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Big Molecules and Small Particles

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Modified messenger RNA constitues a new intresting approach for transient protein expression in different therapies. Based on learnings from DNA delivery the intracellular delivery of such macromolecules remains a challenge. In our work we have prepared so called lipid nanoparticles (LNPs), containing several copies of mRNA in each, using microfluidic mixing. The size of such LNPs can be easily manipulated using different amounts of PEG -ylated stabilizers resulting in rather monodisperse nanoparticles having number-averaged diameters between 50 and 150 nm. In these studies we have been using a erythropoietin mRNA (5-methylcytidine, pseudouridine). The focus of this presentation will be on structural studies using cryo-transmission electron microscopy, small-angle x-ray and neutron scattering for LNPs of different sizes. For the case of neutron scattering using contrast variation is especially informative. We use this information to enable more detailed studies of the LNP internal structure and to tailor the LNP surface composition. Furthermore, we have also performed in vitro cell (human hepatocytes and adipocytes) and in vivo (intravenous and subcutaneous administration) studies studies measuring both LNP uptake and the concurrent protein expression with the ambition to correlate LNP stucture to their biological function.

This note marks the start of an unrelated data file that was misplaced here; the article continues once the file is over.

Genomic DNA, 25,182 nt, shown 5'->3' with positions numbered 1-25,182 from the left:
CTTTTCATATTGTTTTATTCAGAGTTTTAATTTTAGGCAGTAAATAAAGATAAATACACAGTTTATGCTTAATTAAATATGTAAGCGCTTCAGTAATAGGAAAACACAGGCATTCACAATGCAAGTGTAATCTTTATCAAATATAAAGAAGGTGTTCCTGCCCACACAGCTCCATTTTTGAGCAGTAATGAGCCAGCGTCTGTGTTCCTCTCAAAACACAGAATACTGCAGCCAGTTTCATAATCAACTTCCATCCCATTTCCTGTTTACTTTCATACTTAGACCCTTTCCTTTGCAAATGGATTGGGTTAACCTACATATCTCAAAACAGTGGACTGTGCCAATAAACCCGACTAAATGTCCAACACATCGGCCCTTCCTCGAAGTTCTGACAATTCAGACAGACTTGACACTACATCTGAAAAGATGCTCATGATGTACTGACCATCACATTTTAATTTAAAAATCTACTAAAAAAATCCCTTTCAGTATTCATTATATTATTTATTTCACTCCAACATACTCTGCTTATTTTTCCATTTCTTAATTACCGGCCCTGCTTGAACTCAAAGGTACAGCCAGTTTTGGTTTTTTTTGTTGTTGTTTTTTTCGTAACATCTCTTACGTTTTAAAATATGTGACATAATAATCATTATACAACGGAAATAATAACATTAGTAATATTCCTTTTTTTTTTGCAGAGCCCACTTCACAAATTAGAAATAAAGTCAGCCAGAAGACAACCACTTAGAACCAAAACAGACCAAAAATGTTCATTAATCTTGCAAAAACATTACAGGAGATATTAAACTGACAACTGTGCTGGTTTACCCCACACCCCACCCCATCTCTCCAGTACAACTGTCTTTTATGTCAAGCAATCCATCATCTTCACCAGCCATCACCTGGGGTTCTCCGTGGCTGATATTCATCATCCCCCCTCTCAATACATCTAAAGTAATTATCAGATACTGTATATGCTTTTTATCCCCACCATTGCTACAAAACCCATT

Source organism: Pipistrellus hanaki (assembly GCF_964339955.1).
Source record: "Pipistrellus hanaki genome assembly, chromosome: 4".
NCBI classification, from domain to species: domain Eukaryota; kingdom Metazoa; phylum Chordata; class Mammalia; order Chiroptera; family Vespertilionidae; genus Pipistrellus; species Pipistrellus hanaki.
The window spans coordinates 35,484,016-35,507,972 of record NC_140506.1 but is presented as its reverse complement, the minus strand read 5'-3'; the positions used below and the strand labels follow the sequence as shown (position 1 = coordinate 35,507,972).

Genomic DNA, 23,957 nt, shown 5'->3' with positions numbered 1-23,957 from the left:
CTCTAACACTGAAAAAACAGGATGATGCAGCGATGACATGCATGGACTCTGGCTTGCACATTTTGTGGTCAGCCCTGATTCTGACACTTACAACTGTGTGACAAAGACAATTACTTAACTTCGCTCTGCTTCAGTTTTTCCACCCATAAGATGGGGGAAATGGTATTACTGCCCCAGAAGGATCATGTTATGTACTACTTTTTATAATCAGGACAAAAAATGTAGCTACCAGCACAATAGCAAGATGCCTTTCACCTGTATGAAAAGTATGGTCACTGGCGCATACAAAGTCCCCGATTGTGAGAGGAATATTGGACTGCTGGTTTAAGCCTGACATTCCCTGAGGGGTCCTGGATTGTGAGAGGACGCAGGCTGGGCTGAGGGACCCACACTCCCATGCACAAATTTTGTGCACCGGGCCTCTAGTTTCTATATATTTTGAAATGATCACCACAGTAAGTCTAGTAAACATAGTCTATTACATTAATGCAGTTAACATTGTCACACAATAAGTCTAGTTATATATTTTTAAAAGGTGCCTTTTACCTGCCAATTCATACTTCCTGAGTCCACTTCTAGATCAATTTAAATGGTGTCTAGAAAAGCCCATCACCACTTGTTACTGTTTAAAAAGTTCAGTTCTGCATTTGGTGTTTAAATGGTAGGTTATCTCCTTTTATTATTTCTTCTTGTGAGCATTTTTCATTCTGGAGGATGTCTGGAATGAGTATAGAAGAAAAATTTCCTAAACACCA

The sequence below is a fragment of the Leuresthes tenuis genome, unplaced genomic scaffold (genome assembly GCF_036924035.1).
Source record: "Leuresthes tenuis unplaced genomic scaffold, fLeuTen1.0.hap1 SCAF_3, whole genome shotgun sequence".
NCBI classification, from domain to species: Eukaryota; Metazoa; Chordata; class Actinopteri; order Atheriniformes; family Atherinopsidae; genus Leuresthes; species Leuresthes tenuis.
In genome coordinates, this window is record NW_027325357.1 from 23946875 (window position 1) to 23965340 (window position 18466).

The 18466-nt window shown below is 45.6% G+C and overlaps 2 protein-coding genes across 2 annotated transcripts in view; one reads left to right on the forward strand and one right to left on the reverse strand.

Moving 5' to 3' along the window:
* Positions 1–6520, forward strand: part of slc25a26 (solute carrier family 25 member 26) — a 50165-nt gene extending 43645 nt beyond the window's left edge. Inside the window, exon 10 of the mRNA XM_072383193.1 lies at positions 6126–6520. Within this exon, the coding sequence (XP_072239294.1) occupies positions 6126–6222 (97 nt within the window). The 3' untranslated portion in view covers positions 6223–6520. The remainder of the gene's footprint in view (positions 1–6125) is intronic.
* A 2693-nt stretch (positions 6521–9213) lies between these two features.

This talk is part of the Theory - Chemistry Research Interest Group series.

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